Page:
SWEDEN: Scania touts ethanol hybrid for city buses
A full-size low-floor city bus that cuts fossil CO2 emissions by up to 90% if fuelled with ethanol and saves at least 25% fuel is the essence of Scania's hybrid bus concept.
The truck maker claims its latest concept achieves all of these objectives, while meeting the lowest emission levels (Euro 5 and EEV), and also appeals to passengers because it is convenient and comfortable, to drivers with manoeuvrability for the tightest city environments and to operators since it uses technology designed to last the life of the bus.
Energy storage makes use of supercapacitors, which are much more robust than batteries in heavy-duty operation.
Making its debut at the UITP public transport congress in Helsinki on 21 May, the new concept bus is the result of a three-year development project conducted at the Scania Technical Centre in Södertälje, Sweden.
Hasse Johansson, group vice president research and development said: "Making public transport more convenient to attract more passengers is the best way to combat congestion and reduce environmental problems in cities. Scania's concept bus, with its low floor, big doors, uncluttered interior and automatic ticketing system is a big step in this direction. Passenger comfort and circulation are outstanding for a full-size city bus.
"The ethanol hybrid concept bus demonstrates Scania's commitment to participate in the transition into a sustainable urban transport system - a transition that needs to start right away.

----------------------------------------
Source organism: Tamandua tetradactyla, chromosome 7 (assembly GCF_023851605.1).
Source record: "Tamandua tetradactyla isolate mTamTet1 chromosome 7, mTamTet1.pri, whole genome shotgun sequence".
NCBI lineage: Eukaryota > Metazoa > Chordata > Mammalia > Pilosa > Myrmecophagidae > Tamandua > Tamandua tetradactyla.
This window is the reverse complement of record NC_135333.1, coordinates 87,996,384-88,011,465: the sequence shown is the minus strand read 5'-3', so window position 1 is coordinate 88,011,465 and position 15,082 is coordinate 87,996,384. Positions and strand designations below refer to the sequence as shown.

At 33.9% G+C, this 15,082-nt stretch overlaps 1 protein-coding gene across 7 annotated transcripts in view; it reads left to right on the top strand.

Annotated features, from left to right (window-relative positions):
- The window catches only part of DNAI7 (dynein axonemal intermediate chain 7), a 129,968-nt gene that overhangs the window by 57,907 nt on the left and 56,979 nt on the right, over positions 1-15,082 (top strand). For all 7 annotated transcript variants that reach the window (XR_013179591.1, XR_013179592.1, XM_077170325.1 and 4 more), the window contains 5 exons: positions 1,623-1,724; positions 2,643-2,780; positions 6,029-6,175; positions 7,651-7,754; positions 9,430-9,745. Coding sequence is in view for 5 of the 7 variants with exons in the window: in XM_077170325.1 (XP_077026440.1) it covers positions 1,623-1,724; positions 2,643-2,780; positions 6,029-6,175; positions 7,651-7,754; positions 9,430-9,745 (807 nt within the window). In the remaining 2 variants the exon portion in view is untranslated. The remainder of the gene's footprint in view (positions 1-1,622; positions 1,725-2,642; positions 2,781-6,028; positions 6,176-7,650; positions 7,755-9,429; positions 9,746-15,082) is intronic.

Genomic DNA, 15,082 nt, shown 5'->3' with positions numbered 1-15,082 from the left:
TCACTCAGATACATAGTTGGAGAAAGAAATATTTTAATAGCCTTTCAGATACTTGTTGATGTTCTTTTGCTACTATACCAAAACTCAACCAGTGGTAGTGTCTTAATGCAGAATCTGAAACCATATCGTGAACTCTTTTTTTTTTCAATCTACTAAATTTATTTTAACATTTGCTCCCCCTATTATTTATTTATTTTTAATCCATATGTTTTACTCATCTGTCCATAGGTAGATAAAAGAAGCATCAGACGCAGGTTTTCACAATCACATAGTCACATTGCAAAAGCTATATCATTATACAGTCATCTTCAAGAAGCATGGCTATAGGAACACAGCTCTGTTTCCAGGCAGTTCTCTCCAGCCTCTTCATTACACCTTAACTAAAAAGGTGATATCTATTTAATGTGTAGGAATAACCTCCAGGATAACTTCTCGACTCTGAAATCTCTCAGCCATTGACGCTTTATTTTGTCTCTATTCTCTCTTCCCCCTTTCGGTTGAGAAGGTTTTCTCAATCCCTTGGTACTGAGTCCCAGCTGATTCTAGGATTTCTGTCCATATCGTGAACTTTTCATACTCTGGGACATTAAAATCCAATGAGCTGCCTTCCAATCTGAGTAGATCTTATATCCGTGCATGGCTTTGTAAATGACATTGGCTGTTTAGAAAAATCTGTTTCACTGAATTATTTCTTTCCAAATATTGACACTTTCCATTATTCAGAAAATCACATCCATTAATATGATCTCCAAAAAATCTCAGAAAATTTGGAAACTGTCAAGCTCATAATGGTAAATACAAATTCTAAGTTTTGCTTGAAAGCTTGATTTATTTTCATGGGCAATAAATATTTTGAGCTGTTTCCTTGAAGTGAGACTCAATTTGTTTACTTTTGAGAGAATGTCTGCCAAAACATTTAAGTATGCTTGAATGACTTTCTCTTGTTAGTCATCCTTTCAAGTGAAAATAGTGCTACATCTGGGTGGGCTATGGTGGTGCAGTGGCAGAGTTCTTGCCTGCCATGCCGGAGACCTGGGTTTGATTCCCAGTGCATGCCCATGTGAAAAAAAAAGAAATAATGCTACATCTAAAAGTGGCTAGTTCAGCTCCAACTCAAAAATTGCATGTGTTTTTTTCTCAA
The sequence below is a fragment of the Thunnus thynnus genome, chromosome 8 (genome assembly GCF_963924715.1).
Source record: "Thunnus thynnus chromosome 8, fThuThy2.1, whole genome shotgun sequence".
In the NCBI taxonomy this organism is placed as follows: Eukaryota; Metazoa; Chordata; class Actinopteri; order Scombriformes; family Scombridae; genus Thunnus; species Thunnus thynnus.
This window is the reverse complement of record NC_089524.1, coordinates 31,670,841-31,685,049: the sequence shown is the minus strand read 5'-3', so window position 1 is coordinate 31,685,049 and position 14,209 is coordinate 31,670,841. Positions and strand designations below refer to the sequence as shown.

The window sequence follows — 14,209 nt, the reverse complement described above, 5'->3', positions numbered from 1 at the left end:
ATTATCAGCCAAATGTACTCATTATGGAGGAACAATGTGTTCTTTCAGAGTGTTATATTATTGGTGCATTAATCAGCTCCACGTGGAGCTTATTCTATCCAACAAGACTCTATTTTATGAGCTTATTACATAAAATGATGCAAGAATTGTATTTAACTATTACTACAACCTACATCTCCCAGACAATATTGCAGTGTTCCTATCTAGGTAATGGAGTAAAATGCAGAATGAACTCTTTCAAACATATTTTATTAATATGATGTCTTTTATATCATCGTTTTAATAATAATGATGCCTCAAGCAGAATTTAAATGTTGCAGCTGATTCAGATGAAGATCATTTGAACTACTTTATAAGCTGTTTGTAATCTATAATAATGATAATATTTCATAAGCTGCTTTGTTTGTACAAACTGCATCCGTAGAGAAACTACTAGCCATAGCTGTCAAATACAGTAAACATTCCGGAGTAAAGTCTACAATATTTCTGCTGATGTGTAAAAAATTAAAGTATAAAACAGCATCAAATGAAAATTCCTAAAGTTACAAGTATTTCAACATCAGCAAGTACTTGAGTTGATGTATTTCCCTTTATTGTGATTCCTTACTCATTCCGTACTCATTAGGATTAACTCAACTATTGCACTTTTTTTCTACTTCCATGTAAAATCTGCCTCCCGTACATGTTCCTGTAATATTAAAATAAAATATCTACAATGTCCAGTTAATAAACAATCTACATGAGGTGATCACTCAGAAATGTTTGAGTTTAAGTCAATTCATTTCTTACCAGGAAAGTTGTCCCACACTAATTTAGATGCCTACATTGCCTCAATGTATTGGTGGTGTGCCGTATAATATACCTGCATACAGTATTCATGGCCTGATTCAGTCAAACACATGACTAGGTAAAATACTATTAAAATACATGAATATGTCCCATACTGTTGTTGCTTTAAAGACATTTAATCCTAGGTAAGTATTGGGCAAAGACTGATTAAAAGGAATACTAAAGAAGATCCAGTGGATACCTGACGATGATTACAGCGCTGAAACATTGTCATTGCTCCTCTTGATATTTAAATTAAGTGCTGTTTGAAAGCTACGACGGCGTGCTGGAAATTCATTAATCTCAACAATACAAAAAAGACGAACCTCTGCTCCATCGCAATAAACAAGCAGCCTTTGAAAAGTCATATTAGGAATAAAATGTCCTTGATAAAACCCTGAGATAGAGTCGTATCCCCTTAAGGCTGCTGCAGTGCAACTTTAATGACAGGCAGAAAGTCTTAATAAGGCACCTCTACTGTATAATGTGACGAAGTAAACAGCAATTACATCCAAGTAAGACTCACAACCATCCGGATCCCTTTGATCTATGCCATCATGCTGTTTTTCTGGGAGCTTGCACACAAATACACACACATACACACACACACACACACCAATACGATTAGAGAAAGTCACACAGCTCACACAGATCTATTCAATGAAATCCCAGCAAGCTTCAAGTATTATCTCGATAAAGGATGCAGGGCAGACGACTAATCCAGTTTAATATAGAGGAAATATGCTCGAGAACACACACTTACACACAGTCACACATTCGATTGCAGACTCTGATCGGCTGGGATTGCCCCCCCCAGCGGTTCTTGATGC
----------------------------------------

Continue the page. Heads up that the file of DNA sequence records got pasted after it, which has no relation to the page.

"Scania sees no reason to wait for other new fuels and technologies that could become viable in 10 years' time.
"With our innovative hybrid-drive concept we improve fuel economy and cut emissions by at least 25% and running on ethanol reduces fossil CO2 emissions by up to 90%. This combination of technologies paves the way for affordable and realistic city transport for many years to come."
Twelve conventional ethanol buses equipped with Scania's hybrid-drive system will start regular operation in Stockholm in 2008 and 2009 in cooperation with the city's public transport operator, SL (Storstockholms lokaltrafik). Ten of these are partly financed by the Swedish Energy Agency.
Scania considers ethanol to be by far the most cost-efficient renewable fuel on the market today, taking into account factors like availability, infrastructure and access to proven technology. Depending on production method, fossil CO2 emissions are cut by up to 90%.